I'm walking along a street, and my attention is drawn up to the sky, where I see that the sun is flashing red. I look up in amazement, and suddenly I say to myself, "Wait, is this a dream"? Then, as all too often occurs, the mind comes up with a rationalization - "Oh", I think, "I remember. I heard on the news that the sun was going to be flashing red today." So I start to go on my way, assuming I"m awake, and suddenly the whole scene starts to dissolve and I'm back in my bed.

So far so good. I'm really disappointed, because it had been so vivid, and for a brief moment I was almost lucid - ("Wait, is this a dream?"). Still mulling it over in my mind, I get up, walk toward the bathroom, and then suddenly, the whole scene starts to dissolve, and I'm back in bed.

Wow, that was interesting. So that was a dream too - (that's why it's called a 'false awakening' - I thought I was awake, in the ordinary waking world, and I wasn't). Now I'm really intrigued by all this, and I sit up on my bed. I take out my dream journal, write a few notes to make sure I remember this, and get up. I walk toward the bathroom, go in, turn on the water, and again, the scene dissolves and I'm back in bed.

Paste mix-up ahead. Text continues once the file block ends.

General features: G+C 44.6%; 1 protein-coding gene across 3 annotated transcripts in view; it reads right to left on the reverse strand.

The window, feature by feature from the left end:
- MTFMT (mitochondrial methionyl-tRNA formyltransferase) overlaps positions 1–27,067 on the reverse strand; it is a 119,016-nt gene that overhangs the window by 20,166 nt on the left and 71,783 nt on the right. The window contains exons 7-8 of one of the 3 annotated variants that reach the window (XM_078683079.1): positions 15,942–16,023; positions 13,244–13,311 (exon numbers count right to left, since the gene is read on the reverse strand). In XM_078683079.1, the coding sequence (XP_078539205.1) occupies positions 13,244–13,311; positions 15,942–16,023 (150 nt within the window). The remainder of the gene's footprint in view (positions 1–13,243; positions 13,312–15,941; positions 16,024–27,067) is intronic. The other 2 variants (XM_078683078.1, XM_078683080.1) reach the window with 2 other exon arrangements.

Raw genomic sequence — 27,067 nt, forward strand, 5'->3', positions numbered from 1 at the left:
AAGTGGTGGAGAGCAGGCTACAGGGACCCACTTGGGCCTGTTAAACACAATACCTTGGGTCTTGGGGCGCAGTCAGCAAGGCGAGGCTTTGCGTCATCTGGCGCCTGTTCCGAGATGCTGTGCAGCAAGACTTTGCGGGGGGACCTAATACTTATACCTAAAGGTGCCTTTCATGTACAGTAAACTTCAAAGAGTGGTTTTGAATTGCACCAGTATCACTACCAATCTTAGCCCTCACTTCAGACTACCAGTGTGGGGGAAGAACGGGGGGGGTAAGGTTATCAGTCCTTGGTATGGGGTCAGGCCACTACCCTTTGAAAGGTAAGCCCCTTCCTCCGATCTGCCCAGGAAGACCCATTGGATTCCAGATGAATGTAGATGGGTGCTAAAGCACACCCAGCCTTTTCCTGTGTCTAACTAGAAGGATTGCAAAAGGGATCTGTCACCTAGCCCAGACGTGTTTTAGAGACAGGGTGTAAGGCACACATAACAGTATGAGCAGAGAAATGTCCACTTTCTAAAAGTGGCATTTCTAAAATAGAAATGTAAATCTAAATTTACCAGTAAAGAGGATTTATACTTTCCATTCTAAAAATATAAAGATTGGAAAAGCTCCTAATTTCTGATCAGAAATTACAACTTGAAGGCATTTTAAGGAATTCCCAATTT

Ok, now it's starting to feel VERY uncomfortable. I'm looking around the room. I've just "woken up", dissolved the dream, "woken up" again, dissolved the dream, and now here I am. I'm now asking myself, "Am I awake or dreaming?"

Remember I said before that the only way I ever had thought to really be able to answer the question was to say, "well, you just know, you have an intuition". The problem now is, I've lost the intuition of waking/vs/dreaming. I have absolutely no idea what I could possibly do to test out my state. Jump up and see if I stay up in the air? Well, if I stay up, I'm pretty sure I'm dreaming, but if I don't, it doesn't mean I'm awake, because I've tried that in lucid dreams. Stephen LaBerge says you can't read for more than a second or two in a lucid dream, but I've tried that in a lucid dream and read several pages.